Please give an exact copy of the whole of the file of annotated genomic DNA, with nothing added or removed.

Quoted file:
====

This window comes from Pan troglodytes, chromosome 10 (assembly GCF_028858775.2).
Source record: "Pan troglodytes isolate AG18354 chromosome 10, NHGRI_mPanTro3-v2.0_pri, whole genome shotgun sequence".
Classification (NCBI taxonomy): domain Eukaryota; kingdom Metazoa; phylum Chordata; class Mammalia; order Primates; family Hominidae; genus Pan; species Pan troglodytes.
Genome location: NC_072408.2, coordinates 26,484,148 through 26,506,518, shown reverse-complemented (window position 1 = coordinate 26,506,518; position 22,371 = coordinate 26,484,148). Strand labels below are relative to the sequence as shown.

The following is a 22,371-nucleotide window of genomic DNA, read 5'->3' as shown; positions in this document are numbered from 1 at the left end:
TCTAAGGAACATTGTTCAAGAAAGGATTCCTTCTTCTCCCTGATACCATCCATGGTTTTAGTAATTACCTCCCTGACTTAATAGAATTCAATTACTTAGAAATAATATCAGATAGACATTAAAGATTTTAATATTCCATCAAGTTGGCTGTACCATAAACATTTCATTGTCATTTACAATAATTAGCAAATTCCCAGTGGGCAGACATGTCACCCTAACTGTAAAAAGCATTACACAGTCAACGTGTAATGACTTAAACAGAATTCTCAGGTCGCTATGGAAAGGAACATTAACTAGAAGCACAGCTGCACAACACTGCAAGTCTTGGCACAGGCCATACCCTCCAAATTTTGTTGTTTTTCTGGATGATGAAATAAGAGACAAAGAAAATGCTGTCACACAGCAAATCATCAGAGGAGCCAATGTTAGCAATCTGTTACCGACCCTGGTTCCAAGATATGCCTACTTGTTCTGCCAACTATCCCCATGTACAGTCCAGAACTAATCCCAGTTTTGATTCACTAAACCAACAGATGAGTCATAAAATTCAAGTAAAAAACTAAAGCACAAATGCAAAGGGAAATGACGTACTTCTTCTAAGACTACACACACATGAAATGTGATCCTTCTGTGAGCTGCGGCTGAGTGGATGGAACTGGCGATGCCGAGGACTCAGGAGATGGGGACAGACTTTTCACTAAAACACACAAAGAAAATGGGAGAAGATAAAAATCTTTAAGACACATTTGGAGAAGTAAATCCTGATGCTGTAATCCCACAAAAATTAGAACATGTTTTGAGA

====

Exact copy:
This window comes from Pan troglodytes, chromosome 10 (assembly GCF_028858775.2).
Source record: "Pan troglodytes isolate AG18354 chromosome 10, NHGRI_mPanTro3-v2.0_pri, whole genome shotgun sequence".
Classification (NCBI taxonomy): domain Eukaryota; kingdom Metazoa; phylum Chordata; class Mammalia; order Primates; family Hominidae; genus Pan; species Pan troglodytes.
Genome location: NC_072408.2, coordinates 26,484,148 through 26,506,518, shown reverse-complemented (window position 1 = coordinate 26,506,518; position 22,371 = coordinate 26,484,148). Strand labels below are relative to the sequence as shown.

The following is a 22,371-nucleotide window of genomic DNA, read 5'->3' as shown; positions in this document are numbered from 1 at the left end:
TCTAAGGAACATTGTTCAAGAAAGGATTCCTTCTTCTCCCTGATACCATCCATGGTTTTAGTAATTACCTCCCTGACTTAATAGAATTCAATTACTTAGAAATAATATCAGATAGACATTAAAGATTTTAATATTCCATCAAGTTGGCTGTACCATAAACATTTCATTGTCATTTACAATAATTAGCAAATTCCCAGTGGGCAGACATGTCACCCTAACTGTAAAAAGCATTACACAGTCAACGTGTAATGACTTAAACAGAATTCTCAGGTCGCTATGGAAAGGAACATTAACTAGAAGCACAGCTGCACAACACTGCAAGTCTTGGCACAGGCCATACCCTCCAAATTTTGTTGTTTTTCTGGATGATGAAATAAGAGACAAAGAAAATGCTGTCACACAGCAAATCATCAGAGGAGCCAATGTTAGCAATCTGTTACCGACCCTGGTTCCAAGATATGCCTACTTGTTCTGCCAACTATCCCCATGTACAGTCCAGAACTAATCCCAGTTTTGATTCACTAAACCAACAGATGAGTCATAAAATTCAAGTAAAAAACTAAAGCACAAATGCAAAGGGAAATGACGTACTTCTTCTAAGACTACACACACATGAAATGTGATCCTTCTGTGAGCTGCGGCTGAGTGGATGGAACTGGCGATGCCGAGGACTCAGGAGATGGGGACAGACTTTTCACTAAAACACACAAAGAAAATGGGAGAAGATAAAAATCTTTAAGACACATTTGGAGAAGTAAATCCTGATGCTGTAATCCCACAAAAATTAGAACATGTTTTGAGA